Note: Sinophobia is commonly defined as a fear or hatred of China, Chinese culture, and people of Chinese heritage, including its diaspora.
The Asian American, or in my case, the Asian Canadian experience, has always been made out to seem “not so bad,” and something we should take for granted as people of color (POC). On average, we are the wealthiest racial group in the US (effectively ignoring the wealth disparity that exists). In addition to that, we have high enrollment rates in most top-tier colleges. We are the “model minority” — and there is an expectation for us to be grateful for what we have and believe that we have proximity to whiteness. Asians are expected to give white supremacy the “benefit of the doubt.”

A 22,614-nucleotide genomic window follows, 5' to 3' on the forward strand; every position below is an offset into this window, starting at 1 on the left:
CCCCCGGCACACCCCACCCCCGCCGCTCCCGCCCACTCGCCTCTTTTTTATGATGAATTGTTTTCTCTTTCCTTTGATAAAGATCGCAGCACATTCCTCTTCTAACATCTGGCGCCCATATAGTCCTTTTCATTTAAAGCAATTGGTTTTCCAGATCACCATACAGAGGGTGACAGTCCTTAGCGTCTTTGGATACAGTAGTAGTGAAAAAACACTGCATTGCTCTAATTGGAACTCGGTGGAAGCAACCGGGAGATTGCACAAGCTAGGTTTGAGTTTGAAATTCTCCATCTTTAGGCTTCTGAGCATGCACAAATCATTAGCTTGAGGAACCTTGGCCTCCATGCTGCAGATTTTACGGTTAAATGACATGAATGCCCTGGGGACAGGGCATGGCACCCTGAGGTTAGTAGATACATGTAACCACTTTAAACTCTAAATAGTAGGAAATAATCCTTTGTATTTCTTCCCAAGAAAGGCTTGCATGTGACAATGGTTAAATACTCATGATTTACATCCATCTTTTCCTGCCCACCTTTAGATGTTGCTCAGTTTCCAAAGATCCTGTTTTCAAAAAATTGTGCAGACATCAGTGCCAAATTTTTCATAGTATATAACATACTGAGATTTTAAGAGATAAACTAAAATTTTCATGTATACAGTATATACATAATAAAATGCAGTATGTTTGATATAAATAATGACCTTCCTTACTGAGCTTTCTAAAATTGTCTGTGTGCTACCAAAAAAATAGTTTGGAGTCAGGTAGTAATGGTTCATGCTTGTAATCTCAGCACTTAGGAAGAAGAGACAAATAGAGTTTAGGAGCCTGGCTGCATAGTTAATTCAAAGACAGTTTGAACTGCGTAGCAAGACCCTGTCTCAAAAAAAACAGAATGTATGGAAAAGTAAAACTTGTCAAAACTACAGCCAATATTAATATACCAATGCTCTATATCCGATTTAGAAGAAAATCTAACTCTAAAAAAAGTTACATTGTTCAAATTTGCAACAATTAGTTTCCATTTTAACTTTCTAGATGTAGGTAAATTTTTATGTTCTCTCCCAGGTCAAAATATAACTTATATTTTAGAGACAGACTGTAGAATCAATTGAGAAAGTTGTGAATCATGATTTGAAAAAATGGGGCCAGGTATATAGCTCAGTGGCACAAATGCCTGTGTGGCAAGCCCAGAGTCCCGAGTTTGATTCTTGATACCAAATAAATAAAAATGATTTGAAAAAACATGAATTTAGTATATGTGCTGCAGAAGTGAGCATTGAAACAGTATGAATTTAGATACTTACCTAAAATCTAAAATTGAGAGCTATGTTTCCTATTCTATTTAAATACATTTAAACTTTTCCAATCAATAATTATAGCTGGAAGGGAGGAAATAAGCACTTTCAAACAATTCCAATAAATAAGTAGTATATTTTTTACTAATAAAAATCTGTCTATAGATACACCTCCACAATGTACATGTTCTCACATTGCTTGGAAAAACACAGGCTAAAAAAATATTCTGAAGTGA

Nearly 2,800 anti-Asian incidents were reported in the United States between March and December of 2020 to Stop AAPI Hate, and hate crimes towards Asians have increased by 1,900% in New York City in 2020, yet Asians are still expected to be silent and see the best in others.
Even with the increase in discourse surrounding this violence, these conversations have been strangely depoliticized and lacking analysis of their root cause. It’s even been described as a COVID racialized phenomenon by some, but it’s time we start addressing a large cause of this wave of “anti-Asian racism”: Sinophobia and anti-Chinese sentiment which intersects with xenophobia, imperialism, and anti-Communist rhetoric. Attempting to depoliticize the situation will only uphold the very systems that led to this violence to begin with. If your statement fails to address why Asians are being harmed, your advocacy and allyship has most likely failed.